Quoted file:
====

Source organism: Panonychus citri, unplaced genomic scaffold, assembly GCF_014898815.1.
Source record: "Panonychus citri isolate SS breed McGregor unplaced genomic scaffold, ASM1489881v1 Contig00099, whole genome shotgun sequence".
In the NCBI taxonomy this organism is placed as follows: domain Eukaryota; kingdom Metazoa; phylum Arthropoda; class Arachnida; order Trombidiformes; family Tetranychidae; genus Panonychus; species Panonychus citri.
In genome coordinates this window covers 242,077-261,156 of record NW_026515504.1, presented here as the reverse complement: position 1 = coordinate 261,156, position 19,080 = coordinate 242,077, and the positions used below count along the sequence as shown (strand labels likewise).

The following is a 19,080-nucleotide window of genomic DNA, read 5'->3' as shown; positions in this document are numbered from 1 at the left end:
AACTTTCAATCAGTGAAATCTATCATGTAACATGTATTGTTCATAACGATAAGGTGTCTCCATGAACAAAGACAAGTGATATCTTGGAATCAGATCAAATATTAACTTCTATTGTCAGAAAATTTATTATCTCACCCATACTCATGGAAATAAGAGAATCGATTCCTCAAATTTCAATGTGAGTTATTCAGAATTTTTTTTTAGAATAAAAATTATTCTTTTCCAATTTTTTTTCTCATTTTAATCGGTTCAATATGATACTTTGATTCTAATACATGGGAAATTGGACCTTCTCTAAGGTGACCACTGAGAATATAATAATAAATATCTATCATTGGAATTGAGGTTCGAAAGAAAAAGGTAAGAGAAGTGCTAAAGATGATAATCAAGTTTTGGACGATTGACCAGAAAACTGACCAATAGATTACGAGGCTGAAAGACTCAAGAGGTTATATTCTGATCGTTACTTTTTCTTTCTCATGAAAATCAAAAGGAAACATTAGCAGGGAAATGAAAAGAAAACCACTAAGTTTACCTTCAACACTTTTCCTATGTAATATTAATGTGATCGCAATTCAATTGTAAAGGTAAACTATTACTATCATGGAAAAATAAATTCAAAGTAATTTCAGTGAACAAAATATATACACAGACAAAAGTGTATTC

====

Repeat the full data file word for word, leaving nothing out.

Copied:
Source organism: Panonychus citri, unplaced genomic scaffold, assembly GCF_014898815.1.
Source record: "Panonychus citri isolate SS breed McGregor unplaced genomic scaffold, ASM1489881v1 Contig00099, whole genome shotgun sequence".
In the NCBI taxonomy this organism is placed as follows: domain Eukaryota; kingdom Metazoa; phylum Arthropoda; class Arachnida; order Trombidiformes; family Tetranychidae; genus Panonychus; species Panonychus citri.
In genome coordinates this window covers 242,077-261,156 of record NW_026515504.1, presented here as the reverse complement: position 1 = coordinate 261,156, position 19,080 = coordinate 242,077, and the positions used below count along the sequence as shown (strand labels likewise).

The following is a 19,080-nucleotide window of genomic DNA, read 5'->3' as shown; positions in this document are numbered from 1 at the left end:
AACTTTCAATCAGTGAAATCTATCATGTAACATGTATTGTTCATAACGATAAGGTGTCTCCATGAACAAAGACAAGTGATATCTTGGAATCAGATCAAATATTAACTTCTATTGTCAGAAAATTTATTATCTCACCCATACTCATGGAAATAAGAGAATCGATTCCTCAAATTTCAATGTGAGTTATTCAGAATTTTTTTTTAGAATAAAAATTATTCTTTTCCAATTTTTTTTCTCATTTTAATCGGTTCAATATGATACTTTGATTCTAATACATGGGAAATTGGACCTTCTCTAAGGTGACCACTGAGAATATAATAATAAATATCTATCATTGGAATTGAGGTTCGAAAGAAAAAGGTAAGAGAAGTGCTAAAGATGATAATCAAGTTTTGGACGATTGACCAGAAAACTGACCAATAGATTACGAGGCTGAAAGACTCAAGAGGTTATATTCTGATCGTTACTTTTTCTTTCTCATGAAAATCAAAAGGAAACATTAGCAGGGAAATGAAAAGAAAACCACTAAGTTTACCTTCAACACTTTTCCTATGTAATATTAATGTGATCGCAATTCAATTGTAAAGGTAAACTATTACTATCATGGAAAAATAAATTCAAAGTAATTTCAGTGAACAAAATATATACACAGACAAAAGTGTATTC